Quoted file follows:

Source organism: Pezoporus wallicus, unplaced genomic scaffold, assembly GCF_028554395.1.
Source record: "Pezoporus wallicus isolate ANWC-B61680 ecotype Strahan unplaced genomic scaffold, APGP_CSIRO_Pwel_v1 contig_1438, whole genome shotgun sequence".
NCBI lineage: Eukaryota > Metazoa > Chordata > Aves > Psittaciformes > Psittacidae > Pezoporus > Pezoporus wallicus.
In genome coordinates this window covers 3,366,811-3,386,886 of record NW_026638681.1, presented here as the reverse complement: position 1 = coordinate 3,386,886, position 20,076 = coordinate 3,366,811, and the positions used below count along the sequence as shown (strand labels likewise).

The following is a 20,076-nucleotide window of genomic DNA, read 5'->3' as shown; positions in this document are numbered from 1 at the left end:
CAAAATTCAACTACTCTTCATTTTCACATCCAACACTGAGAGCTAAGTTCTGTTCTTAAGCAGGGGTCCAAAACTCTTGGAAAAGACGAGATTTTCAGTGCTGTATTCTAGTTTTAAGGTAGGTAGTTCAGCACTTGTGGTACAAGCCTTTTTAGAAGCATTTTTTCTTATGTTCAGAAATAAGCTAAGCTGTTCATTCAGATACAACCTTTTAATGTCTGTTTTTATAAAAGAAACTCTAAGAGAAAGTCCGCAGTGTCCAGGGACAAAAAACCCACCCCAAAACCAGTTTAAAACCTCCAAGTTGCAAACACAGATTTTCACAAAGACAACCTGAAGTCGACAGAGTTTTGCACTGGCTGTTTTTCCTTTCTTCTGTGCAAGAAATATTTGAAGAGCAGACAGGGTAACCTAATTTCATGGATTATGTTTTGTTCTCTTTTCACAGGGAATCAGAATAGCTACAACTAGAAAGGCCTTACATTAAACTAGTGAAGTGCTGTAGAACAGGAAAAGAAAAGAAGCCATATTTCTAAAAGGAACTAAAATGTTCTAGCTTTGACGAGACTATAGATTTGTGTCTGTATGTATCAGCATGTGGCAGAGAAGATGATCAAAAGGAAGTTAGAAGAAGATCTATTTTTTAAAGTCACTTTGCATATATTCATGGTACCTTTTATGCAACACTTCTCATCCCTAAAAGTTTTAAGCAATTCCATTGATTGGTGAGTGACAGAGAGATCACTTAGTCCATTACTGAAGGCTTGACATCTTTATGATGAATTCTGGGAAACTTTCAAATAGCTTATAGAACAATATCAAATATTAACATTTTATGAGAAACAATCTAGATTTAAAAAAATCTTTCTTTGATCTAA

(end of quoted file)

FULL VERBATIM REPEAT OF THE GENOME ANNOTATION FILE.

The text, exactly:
Source organism: Pezoporus wallicus, unplaced genomic scaffold, assembly GCF_028554395.1.
Source record: "Pezoporus wallicus isolate ANWC-B61680 ecotype Strahan unplaced genomic scaffold, APGP_CSIRO_Pwel_v1 contig_1438, whole genome shotgun sequence".
NCBI lineage: Eukaryota > Metazoa > Chordata > Aves > Psittaciformes > Psittacidae > Pezoporus > Pezoporus wallicus.
In genome coordinates this window covers 3,366,811-3,386,886 of record NW_026638681.1, presented here as the reverse complement: position 1 = coordinate 3,386,886, position 20,076 = coordinate 3,366,811, and the positions used below count along the sequence as shown (strand labels likewise).

The following is a 20,076-nucleotide window of genomic DNA, read 5'->3' as shown; positions in this document are numbered from 1 at the left end:
CAAAATTCAACTACTCTTCATTTTCACATCCAACACTGAGAGCTAAGTTCTGTTCTTAAGCAGGGGTCCAAAACTCTTGGAAAAGACGAGATTTTCAGTGCTGTATTCTAGTTTTAAGGTAGGTAGTTCAGCACTTGTGGTACAAGCCTTTTTAGAAGCATTTTTTCTTATGTTCAGAAATAAGCTAAGCTGTTCATTCAGATACAACCTTTTAATGTCTGTTTTTATAAAAGAAACTCTAAGAGAAAGTCCGCAGTGTCCAGGGACAAAAAACCCACCCCAAAACCAGTTTAAAACCTCCAAGTTGCAAACACAGATTTTCACAAAGACAACCTGAAGTCGACAGAGTTTTGCACTGGCTGTTTTTCCTTTCTTCTGTGCAAGAAATATTTGAAGAGCAGACAGGGTAACCTAATTTCATGGATTATGTTTTGTTCTCTTTTCACAGGGAATCAGAATAGCTACAACTAGAAAGGCCTTACATTAAACTAGTGAAGTGCTGTAGAACAGGAAAAGAAAAGAAGCCATATTTCTAAAAGGAACTAAAATGTTCTAGCTTTGACGAGACTATAGATTTGTGTCTGTATGTATCAGCATGTGGCAGAGAAGATGATCAAAAGGAAGTTAGAAGAAGATCTATTTTTTAAAGTCACTTTGCATATATTCATGGTACCTTTTATGCAACACTTCTCATCCCTAAAAGTTTTAAGCAATTCCATTGATTGGTGAGTGACAGAGAGATCACTTAGTCCATTACTGAAGGCTTGACATCTTTATGATGAATTCTGGGAAACTTTCAAATAGCTTATAGAACAATATCAAATATTAACATTTTATGAGAAACAATCTAGATTTAAAAAAATCTTTCTTTGATCTAA